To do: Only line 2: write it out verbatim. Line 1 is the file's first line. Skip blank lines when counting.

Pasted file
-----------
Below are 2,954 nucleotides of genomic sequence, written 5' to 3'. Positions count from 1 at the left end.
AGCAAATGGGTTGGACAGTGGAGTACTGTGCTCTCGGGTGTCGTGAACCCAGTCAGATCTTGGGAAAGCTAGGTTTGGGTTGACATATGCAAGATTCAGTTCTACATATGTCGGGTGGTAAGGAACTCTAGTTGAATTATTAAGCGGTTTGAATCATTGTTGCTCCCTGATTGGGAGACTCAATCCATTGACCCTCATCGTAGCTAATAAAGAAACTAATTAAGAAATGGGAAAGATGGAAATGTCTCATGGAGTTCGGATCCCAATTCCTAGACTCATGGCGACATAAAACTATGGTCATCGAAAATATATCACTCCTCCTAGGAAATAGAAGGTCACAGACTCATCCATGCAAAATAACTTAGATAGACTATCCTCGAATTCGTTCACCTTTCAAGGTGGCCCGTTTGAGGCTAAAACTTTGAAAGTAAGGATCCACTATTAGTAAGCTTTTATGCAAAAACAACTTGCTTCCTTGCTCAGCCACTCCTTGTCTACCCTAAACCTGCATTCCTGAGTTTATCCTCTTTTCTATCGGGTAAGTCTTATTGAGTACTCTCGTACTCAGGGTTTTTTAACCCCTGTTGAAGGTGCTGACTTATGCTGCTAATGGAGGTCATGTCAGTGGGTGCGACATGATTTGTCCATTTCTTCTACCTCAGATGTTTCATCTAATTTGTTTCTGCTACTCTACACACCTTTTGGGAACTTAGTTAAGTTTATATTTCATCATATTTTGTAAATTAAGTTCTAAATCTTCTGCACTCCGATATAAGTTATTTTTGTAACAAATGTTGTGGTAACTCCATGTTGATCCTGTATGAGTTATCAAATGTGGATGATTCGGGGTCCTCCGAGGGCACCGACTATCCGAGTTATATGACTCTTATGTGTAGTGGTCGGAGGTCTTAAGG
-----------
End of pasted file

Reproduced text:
AGCAAATGGGTTGGACAGTGGAGTACTGTGCTCTCGGGTGTCGTGAACCCAGTCAGATCTTGGGAAAGCTAGGTTTGGGTTGACATATGCAAGATTCAGTTCTACATATGTCGGGTGGTAAGGAACTCTAGTTGAATTATTAAGCGGTTTGAATCATTGTTGCTCCCTGATTGGGAGACTCAATCCATTGACCCTCATCGTAGCTAATAAAGAAACTAATTAAGAAATGGGAAAGATGGAAATGTCTCATGGAGTTCGGATCCCAATTCCTAGACTCATGGCGACATAAAACTATGGTCATCGAAAATATATCACTCCTCCTAGGAAATAGAAGGTCACAGACTCATCCATGCAAAATAACTTAGATAGACTATCCTCGAATTCGTTCACCTTTCAAGGTGGCCCGTTTGAGGCTAAAACTTTGAAAGTAAGGATCCACTATTAGTAAGCTTTTATGCAAAAACAACTTGCTTCCTTGCTCAGCCACTCCTTGTCTACCCTAAACCTGCATTCCTGAGTTTATCCTCTTTTCTATCGGGTAAGTCTTATTGAGTACTCTCGTACTCAGGGTTTTTTAACCCCTGTTGAAGGTGCTGACTTATGCTGCTAATGGAGGTCATGTCAGTGGGTGCGACATGATTTGTCCATTTCTTCTACCTCAGATGTTTCATCTAATTTGTTTCTGCTACTCTACACACCTTTTGGGAACTTAGTTAAGTTTATATTTCATCATATTTTGTAAATTAAGTTCTAAATCTTCTGCACTCCGATATAAGTTATTTTTGTAACAAATGTTGTGGTAACTCCATGTTGATCCTGTATGAGTTATCAAATGTGGATGATTCGGGGTCCTCCGAGGGCACCGACTATCCGAGTTATATGACTCTTATGTGTAGTGGTCGGAGGTCTTAAGG